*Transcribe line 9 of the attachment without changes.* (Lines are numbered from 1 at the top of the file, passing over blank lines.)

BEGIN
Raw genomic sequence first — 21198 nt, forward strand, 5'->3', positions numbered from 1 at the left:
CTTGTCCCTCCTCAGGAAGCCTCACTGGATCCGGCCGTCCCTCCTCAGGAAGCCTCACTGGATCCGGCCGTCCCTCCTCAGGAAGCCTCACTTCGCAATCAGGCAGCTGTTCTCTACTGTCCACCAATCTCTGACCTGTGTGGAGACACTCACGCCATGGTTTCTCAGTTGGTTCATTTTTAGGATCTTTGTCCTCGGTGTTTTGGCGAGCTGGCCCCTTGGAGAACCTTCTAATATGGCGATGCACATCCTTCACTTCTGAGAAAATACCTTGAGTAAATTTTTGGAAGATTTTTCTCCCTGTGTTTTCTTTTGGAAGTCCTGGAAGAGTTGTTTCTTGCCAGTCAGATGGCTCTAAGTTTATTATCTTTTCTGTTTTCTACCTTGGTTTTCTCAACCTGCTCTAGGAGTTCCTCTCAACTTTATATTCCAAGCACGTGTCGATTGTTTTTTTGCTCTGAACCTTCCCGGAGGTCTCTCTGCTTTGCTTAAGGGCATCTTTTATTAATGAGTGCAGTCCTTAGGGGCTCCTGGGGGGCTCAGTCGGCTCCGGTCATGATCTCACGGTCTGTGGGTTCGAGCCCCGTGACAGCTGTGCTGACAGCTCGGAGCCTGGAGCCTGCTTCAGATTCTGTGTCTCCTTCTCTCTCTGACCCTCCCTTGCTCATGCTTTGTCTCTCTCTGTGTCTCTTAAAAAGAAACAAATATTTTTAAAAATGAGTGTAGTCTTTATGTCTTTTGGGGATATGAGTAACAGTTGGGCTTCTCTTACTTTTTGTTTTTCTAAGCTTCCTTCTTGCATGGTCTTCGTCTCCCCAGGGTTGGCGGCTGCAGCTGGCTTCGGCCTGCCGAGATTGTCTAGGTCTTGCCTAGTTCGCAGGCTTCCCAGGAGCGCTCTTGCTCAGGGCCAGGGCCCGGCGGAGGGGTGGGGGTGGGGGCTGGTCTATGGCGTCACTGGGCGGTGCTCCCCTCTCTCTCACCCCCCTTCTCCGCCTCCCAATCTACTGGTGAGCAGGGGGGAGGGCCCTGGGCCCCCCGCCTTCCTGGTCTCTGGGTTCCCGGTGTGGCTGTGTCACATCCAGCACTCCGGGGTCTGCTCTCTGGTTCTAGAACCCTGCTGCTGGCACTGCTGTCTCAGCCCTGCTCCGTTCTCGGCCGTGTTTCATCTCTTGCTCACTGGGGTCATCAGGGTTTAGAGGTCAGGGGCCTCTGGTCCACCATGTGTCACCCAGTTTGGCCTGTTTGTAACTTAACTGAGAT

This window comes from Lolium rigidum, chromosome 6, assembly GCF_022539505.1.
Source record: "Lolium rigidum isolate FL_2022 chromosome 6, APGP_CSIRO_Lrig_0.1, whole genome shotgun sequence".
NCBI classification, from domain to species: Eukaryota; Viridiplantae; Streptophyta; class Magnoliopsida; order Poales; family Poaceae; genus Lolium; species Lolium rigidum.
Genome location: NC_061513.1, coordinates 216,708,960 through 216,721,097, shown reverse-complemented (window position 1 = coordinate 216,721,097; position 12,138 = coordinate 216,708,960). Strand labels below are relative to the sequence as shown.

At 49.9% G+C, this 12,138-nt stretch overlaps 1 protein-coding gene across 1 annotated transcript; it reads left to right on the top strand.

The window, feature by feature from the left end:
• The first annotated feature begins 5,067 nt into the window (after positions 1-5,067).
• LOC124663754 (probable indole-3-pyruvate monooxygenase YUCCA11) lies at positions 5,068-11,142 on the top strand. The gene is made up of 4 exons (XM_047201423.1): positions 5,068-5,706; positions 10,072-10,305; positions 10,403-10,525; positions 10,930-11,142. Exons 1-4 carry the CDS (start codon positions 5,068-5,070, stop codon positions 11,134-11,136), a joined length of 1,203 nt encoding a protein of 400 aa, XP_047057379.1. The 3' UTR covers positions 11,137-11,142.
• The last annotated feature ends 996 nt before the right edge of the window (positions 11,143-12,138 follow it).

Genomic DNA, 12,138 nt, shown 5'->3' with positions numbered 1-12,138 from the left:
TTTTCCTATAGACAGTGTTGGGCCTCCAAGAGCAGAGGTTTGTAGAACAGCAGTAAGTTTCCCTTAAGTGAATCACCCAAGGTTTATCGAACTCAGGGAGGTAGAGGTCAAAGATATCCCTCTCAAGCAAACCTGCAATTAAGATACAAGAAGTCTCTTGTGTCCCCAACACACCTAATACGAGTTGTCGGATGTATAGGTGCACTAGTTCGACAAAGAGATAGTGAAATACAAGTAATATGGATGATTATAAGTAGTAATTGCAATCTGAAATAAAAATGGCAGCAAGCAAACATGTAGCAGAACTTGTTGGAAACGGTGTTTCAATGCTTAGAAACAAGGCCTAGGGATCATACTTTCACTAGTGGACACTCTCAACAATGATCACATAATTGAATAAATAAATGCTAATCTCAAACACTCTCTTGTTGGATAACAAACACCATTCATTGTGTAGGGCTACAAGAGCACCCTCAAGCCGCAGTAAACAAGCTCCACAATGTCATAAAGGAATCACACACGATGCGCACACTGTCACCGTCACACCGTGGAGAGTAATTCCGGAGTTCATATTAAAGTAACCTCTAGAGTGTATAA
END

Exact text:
• The first annotated feature begins 5,067 nt into the window (after positions 1-5,067).